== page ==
The former Bangladesh High Commissioner to Malaysia, Mohammad Khairuzzaman, cannot be repatriated to Bangladesh, according to the United Nations High Commissioner for Refugees (UNHCR).
In an email to Malaysia's media, UNHCR said refugees cannot be returned to their country of origin according to the principle of non-refoulment, reports Free Malaysia Today.
This principle prevents governments from expelling refugees to a place where their life or freedom would be threatened.
"This principle is recognised as customary international law which is binding on all states, regardless of whether or not they have signed the 1951 convention relating to the status of refugees," it said when asked to comment on Khairuzzaman's situation.
Khairuzzaman, 65, a UNHCR cardholder on political asylum in Malaysia since 2009, was picked up by an undisclosed enforcement agency on 9 February at his home in Ampang.
He was appointed as high commissioner to Malaysia in 2007. Two years later, he was recalled to Bangladesh after a change of government. He refused to return and has remained in exile in Malaysia ever since.
Following the arrest of former Bangladesh high commissioner in Kuala Lumpur M Khairuzzaman by the local authorities in Malaysia, Dhaka is now looking for options to bring him back and revive the 1975 Jail Killing Case in which he was an accused.
"We hope to bring him back home soon. The home ministry and the law ministry will then jointly decide how the case will be revived or what the next steps will be," said State Minister for Foreign Affairs Shahriar Alam on 10 February.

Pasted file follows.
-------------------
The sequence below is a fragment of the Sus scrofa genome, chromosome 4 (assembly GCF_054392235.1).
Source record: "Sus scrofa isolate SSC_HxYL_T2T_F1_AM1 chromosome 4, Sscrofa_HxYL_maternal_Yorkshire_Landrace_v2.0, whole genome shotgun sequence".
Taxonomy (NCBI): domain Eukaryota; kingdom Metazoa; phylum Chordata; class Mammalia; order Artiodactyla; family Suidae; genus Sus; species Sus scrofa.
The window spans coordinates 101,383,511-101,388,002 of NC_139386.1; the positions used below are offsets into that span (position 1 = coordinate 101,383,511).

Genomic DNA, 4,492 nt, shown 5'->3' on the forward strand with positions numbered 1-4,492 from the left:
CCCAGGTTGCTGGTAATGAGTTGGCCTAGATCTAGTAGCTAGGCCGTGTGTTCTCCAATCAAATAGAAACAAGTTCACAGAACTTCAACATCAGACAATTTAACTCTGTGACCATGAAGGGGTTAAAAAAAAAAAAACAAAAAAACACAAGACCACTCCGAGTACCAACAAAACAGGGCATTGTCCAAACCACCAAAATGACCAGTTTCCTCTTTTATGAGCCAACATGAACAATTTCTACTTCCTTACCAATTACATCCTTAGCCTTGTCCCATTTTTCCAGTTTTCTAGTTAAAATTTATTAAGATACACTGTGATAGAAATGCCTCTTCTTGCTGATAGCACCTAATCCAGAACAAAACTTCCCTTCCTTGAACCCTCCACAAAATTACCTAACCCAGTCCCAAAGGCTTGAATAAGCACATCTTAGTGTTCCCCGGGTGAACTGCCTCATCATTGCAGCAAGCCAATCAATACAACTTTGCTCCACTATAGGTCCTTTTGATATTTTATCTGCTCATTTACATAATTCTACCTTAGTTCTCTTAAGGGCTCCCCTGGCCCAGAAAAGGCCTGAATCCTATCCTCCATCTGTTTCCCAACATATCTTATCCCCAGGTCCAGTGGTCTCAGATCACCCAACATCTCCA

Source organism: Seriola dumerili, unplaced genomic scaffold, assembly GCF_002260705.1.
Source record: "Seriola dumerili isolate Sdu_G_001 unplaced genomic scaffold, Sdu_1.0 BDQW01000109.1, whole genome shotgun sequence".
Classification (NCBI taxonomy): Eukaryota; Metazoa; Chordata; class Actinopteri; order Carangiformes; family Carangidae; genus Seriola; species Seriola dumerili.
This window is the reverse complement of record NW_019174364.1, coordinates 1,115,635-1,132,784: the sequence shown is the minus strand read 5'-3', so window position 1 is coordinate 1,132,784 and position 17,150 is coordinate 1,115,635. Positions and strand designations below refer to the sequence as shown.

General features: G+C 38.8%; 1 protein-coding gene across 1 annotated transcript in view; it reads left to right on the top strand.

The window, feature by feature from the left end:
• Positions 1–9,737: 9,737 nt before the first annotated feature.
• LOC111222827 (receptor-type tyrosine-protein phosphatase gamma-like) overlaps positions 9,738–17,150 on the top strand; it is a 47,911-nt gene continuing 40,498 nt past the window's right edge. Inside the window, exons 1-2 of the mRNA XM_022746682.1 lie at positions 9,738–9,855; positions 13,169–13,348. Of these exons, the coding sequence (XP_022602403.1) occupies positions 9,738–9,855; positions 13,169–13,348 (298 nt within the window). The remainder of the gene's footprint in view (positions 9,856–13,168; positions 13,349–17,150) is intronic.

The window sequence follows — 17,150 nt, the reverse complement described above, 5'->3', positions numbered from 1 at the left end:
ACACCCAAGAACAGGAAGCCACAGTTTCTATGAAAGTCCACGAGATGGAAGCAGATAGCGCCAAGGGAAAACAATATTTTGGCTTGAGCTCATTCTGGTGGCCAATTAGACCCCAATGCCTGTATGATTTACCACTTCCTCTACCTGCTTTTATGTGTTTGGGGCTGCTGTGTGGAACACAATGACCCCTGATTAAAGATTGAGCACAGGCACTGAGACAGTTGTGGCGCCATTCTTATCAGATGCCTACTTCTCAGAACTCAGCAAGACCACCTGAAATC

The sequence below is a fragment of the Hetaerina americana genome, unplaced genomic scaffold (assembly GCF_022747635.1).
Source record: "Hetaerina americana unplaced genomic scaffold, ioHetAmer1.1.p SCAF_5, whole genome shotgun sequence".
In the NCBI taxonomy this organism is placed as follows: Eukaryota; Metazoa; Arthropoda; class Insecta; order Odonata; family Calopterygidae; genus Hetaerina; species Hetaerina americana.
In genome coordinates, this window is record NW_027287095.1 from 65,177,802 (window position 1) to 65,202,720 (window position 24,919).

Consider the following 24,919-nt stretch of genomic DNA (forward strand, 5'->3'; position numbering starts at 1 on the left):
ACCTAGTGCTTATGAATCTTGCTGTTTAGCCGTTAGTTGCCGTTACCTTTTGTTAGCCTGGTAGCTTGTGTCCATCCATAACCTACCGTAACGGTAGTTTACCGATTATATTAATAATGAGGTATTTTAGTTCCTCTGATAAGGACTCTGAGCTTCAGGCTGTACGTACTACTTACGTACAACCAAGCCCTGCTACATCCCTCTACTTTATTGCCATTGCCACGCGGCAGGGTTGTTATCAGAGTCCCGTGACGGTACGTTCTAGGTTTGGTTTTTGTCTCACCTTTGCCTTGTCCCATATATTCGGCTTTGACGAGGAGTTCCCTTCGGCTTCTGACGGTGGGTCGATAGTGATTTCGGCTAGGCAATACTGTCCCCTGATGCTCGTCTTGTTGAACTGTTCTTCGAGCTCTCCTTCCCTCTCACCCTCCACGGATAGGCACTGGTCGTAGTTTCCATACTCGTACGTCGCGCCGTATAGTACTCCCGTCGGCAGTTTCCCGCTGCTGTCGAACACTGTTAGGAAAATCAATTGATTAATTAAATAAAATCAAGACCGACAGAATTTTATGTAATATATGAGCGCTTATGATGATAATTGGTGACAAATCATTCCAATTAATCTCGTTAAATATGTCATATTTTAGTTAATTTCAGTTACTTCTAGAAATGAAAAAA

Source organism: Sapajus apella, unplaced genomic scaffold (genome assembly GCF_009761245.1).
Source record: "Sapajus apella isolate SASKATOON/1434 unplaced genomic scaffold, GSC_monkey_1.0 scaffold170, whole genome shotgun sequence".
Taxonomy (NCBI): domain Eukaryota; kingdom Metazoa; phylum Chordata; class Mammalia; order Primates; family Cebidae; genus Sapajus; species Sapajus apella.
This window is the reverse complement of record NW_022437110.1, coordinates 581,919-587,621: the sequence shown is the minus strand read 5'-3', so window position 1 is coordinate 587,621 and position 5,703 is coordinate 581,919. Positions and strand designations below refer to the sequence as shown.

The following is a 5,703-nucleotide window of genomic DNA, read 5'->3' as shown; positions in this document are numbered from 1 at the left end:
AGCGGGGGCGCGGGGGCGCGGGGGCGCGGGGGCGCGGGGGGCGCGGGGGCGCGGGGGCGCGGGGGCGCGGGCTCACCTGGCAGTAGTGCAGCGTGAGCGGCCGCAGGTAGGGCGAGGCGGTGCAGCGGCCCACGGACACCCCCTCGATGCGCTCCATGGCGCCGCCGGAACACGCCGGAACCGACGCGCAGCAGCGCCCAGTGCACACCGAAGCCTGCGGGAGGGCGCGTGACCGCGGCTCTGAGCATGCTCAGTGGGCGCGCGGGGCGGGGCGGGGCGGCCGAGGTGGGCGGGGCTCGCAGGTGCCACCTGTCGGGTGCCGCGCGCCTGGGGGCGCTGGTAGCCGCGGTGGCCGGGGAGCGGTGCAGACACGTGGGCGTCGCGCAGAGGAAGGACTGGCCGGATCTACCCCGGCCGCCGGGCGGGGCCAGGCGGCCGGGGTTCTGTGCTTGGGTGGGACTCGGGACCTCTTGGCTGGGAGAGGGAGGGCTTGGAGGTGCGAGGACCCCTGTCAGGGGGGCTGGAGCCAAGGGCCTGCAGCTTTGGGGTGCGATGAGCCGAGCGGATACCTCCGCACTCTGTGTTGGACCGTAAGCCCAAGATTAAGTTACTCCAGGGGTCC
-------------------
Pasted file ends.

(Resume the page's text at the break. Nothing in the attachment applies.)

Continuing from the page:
Speaking to journalists at the foreign ministry, he said the Malaysian interior ministry had written to the Bangladesh High Commission on Wednesday, informing it that Khairuzzaman had been arrested for "violating immigration laws".
"Those arrested over Malaysian immigration issues are detained at deportation centres for deportation to their home countries. Khairuzzaman has also been detained at such a deportation centre," Shahriar added.
Khairuzzaman served almost four years in detention in 1996 without trial in his home country for the alleged killings, and was regarded as a political prisoner by Amnesty International.
Lawyer M Ramachelvam said the power given under the extradition law was not a carte blanche to deport people, especially for political reasons.
He said the strict requirements under the Extradition Act 1992 had to be complied with, and in the case of the former envoy, as a refugee he could not be sent back to his country of origin.
"The government should not send back a person if he faces a threat to his life or liberty due to his race, religion or political alignment," the Bar Council migrants, refugees and immigration affairs committee co-chair said.
Separately, Human Rights Watch (HRW) urged Malaysia to cooperate with the United States to expedite Khairuzzaman's application for permanent residency so as to enable him to join his wife and son who are based there.
Earlier, Khairuzzaman's wife, Rieta Rahman, said the US had approved his Green Card application but it was pending a security verification by the Malaysian police, which was refused despite several attempts.
HRW Asia deputy director Phil Robertson said Khairuzzaman would face arrest, abuse in custody and persecution in his home country if he was deported.
"The best way forward at this point would be to release him immediately and facilitate third-country resettlement for him to join his family in the US.
"We have seen time and time again the vindictive, rights-abusing behaviour of Bangladesh Prime Minister Sheikh Hasina and her government who vengefully pursue political opponents for any perceived slight in the past," he said in an email to Free Malaysia.